Human players start with 10,000 gold, 30 wood and ore, and 10 of each rare (Sulfur, Gems, Mercury, Crystal) resource. The computer starts with 7,500 gold, 20 wood and ore, and 5 of each rare resource. The computer's skills are severely limited on this difficulty level. You'll notice that the computer will occasionally do some really stupid things, such as attacking a hero or castle with no real chance of winning. Also, I think the AI is prevented from purchasing level 6 creatures if it built the dwelling itself. This means that on most maps, if you take over an AI castle that has a level 6 dwelling, there will usually be creatures available. However, on maps such as Broken Alliance, where Purple starts with an Upgraded Cloud Castle, the AI will use them. Overall, this level is great for new players by giving you an enemy that's not too harsh.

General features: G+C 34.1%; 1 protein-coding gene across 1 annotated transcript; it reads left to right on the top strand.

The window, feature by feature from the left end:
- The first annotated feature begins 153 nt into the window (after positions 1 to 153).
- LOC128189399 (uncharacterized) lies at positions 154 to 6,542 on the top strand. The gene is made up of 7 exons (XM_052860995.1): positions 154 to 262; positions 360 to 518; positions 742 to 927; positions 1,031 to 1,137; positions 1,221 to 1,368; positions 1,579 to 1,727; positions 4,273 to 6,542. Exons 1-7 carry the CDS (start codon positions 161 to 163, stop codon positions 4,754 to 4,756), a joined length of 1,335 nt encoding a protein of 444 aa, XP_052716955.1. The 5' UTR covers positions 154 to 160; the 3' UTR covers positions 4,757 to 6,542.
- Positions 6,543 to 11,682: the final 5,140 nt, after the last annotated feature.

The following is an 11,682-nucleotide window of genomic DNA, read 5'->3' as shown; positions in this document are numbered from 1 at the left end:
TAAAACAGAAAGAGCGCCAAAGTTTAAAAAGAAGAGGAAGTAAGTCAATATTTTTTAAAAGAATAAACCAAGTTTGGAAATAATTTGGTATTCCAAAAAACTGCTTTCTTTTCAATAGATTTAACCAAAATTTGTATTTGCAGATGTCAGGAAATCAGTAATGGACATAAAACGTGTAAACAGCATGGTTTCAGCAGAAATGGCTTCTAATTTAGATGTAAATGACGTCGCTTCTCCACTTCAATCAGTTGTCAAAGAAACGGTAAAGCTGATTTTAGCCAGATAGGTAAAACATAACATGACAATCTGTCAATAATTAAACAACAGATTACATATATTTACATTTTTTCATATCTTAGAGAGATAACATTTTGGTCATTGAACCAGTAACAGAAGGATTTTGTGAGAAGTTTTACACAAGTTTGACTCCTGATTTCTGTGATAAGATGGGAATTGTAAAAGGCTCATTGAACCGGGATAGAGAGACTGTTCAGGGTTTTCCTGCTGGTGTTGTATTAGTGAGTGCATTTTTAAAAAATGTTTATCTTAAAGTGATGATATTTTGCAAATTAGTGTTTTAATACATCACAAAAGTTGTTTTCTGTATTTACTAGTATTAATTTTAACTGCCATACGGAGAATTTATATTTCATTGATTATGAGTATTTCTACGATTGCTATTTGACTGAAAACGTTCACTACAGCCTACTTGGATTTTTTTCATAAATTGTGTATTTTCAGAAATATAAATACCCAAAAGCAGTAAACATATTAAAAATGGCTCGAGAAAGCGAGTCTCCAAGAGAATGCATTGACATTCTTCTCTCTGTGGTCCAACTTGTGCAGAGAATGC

Humans start with 7,500 gold, 20 wood and ore, and 5 of each rare resource. The computer starts with 10,000 gold, 30 wood and ore, and 10 of each rare resource. On this level, the AI is a little smarter, so you won't see the incredibly stupid moves you see on Easy. But, as far as I know, the level 6 creature handicap is still in effect. Where things start getting harder is with money. The increase in starting computer resources means that its armies will be slightly improved, at least for the first few weeks. The 2,500 extra gold usually translates into an extra dwelling or upgrade that human players won't be able to afford right away. Yes, it's technically unfair, but after the first couple of weeks things tend to balance out. A skilled player can easily make up the difference in a short time. This is the standard difficulty for most people.